There is no doubt that music plays a powerful role in our lives. It can rev us up to exercise or calm our frazzled nerves after a hectic day at work. Music even has the power to move us to tears when it stirs an emotional reaction. How then, does music play a role in special education?
If music has the ability to touch those hidden places we all carry inside, it proves a tremendous tool for the special ed teacher. Consider the words of Dr. D. A. Hodges, who wrote the Handbook of Music Psychology: “Research in neurological functioning supports the association between music and emotion, both of which are processed in the right hemisphere of the brain.”
For students with emotional problems, music can help soothe upsets and frustrations. Consider the child that arrives in class all flustered and agitated. If music can indeed relax and calm him, he is more likely to focus and participate in class.
Dr. R. Joseph, author of Neuropsychology, Neuropsychiatry, and Behavioral Neurology, writes, “It is well documented that patients with left hemisphere damage, who may be unable to speak or recognize words, can sing a melody.”
For this reason, some special education teachers have found it helpful to set their lessons to music. When students cannot understand or remember certain things, singing them helps make it easier. Case in point : Most of us easily learned all 26 letters of the alphabet as very young children. The reason? It was accompanied by a catchy tune.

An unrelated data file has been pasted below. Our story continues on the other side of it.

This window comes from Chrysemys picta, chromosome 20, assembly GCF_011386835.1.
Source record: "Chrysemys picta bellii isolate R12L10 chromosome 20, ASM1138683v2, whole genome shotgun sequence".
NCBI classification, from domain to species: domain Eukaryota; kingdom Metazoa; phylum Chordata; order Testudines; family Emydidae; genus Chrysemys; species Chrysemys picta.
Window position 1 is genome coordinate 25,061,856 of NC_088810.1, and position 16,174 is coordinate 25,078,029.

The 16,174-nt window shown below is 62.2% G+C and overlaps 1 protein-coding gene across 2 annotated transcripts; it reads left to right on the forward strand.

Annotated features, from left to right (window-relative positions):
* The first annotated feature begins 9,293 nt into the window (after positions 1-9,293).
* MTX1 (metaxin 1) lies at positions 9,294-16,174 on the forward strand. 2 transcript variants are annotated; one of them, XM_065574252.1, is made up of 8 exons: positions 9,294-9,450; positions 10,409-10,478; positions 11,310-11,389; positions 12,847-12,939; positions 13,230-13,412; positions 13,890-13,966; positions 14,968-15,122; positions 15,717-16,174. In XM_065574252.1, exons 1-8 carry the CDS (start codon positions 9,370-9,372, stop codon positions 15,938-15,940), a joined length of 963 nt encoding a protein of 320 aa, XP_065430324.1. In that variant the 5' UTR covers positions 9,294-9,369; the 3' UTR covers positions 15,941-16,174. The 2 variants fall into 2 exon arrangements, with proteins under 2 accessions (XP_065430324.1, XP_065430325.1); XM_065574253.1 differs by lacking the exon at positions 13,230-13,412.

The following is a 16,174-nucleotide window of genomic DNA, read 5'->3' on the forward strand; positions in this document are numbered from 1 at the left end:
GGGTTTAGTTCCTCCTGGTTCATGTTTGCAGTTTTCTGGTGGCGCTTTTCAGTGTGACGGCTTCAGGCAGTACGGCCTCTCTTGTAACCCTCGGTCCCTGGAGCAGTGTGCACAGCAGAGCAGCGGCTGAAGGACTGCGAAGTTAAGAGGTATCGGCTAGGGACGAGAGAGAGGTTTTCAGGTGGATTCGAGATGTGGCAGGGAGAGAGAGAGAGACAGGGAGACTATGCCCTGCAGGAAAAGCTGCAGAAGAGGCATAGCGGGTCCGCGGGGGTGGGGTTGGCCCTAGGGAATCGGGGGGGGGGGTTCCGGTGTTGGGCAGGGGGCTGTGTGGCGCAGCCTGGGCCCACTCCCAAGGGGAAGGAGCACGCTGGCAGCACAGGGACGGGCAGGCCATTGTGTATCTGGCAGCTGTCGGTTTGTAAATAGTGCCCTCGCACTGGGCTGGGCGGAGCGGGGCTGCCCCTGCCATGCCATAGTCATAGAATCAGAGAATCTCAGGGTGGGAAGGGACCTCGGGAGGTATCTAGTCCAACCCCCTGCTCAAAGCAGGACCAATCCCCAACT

Organization of thought:
It has been said that music is defined as “organized sounds and silences in a flow of time.” Classical music, due to its orderly composition, helps the brain brings order and organization to the thought process. Called the “Mozart Effect,” studies show a marked improvement in student scores after their Involvement with music.
Nature magazine, in 1996, reported “Music training helps under-achievers. In Rhode Island, researchers studied eight public school first grade classes. Half of the classes became ‘test-arts’ groups, receiving ongoing music and visual arts training. In kindergarten, this group had lagged behind in scholastic performance.
After seven months, the students were given a standardized test. The ‘test-arts’ group had caught up to their fellow students in reading and surpassed their classmates in math by 22 percent. In the second year of the project, the arts students widened this margin even further. Students were also evaluated on attitude and behavior. Classroom teachers noted improvement in these areas also.”
It seems music does, indeed, play an important role in education. For the special education teacher, this is especially encouraging. If music is as powerful a medium as demonstrated in this article, special education programs should incorporate the “sound of music” into their daily routine.